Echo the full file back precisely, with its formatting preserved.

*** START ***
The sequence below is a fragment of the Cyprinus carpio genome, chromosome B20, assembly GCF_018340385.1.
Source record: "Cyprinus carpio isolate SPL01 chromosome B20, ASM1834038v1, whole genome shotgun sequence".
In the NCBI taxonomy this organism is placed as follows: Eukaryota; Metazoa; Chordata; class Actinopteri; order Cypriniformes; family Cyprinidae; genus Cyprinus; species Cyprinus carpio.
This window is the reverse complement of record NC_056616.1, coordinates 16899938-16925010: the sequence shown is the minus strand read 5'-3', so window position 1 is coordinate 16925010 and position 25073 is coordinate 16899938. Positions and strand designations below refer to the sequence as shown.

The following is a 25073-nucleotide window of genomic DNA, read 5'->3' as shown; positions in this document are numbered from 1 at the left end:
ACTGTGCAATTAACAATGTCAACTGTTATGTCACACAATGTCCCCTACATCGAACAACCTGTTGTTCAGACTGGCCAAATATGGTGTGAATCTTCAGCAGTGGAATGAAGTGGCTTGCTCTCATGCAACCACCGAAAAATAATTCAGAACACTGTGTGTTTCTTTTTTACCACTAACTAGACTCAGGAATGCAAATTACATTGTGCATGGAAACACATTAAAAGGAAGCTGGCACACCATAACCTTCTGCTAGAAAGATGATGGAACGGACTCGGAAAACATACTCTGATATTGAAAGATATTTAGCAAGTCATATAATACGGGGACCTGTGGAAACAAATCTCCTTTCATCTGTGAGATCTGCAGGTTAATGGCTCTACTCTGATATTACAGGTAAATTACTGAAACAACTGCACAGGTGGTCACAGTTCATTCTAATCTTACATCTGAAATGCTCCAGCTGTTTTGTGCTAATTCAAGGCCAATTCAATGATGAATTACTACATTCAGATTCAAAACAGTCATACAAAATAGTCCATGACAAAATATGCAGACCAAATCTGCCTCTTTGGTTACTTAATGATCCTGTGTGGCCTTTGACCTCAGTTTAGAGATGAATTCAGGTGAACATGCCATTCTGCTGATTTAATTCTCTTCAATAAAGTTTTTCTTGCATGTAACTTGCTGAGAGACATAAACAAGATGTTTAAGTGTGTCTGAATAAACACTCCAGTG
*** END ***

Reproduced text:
The sequence below is a fragment of the Cyprinus carpio genome, chromosome B20, assembly GCF_018340385.1.
Source record: "Cyprinus carpio isolate SPL01 chromosome B20, ASM1834038v1, whole genome shotgun sequence".
In the NCBI taxonomy this organism is placed as follows: Eukaryota; Metazoa; Chordata; class Actinopteri; order Cypriniformes; family Cyprinidae; genus Cyprinus; species Cyprinus carpio.
This window is the reverse complement of record NC_056616.1, coordinates 16899938-16925010: the sequence shown is the minus strand read 5'-3', so window position 1 is coordinate 16925010 and position 25073 is coordinate 16899938. Positions and strand designations below refer to the sequence as shown.

The following is a 25073-nucleotide window of genomic DNA, read 5'->3' as shown; positions in this document are numbered from 1 at the left end:
ACTGTGCAATTAACAATGTCAACTGTTATGTCACACAATGTCCCCTACATCGAACAACCTGTTGTTCAGACTGGCCAAATATGGTGTGAATCTTCAGCAGTGGAATGAAGTGGCTTGCTCTCATGCAACCACCGAAAAATAATTCAGAACACTGTGTGTTTCTTTTTTACCACTAACTAGACTCAGGAATGCAAATTACATTGTGCATGGAAACACATTAAAAGGAAGCTGGCACACCATAACCTTCTGCTAGAAAGATGATGGAACGGACTCGGAAAACATACTCTGATATTGAAAGATATTTAGCAAGTCATATAATACGGGGACCTGTGGAAACAAATCTCCTTTCATCTGTGAGATCTGCAGGTTAATGGCTCTACTCTGATATTACAGGTAAATTACTGAAACAACTGCACAGGTGGTCACAGTTCATTCTAATCTTACATCTGAAATGCTCCAGCTGTTTTGTGCTAATTCAAGGCCAATTCAATGATGAATTACTACATTCAGATTCAAAACAGTCATACAAAATAGTCCATGACAAAATATGCAGACCAAATCTGCCTCTTTGGTTACTTAATGATCCTGTGTGGCCTTTGACCTCAGTTTAGAGATGAATTCAGGTGAACATGCCATTCTGCTGATTTAATTCTCTTCAATAAAGTTTTTCTTGCATGTAACTTGCTGAGAGACATAAACAAGATGTTTAAGTGTGTCTGAATAAACACTCCAGTG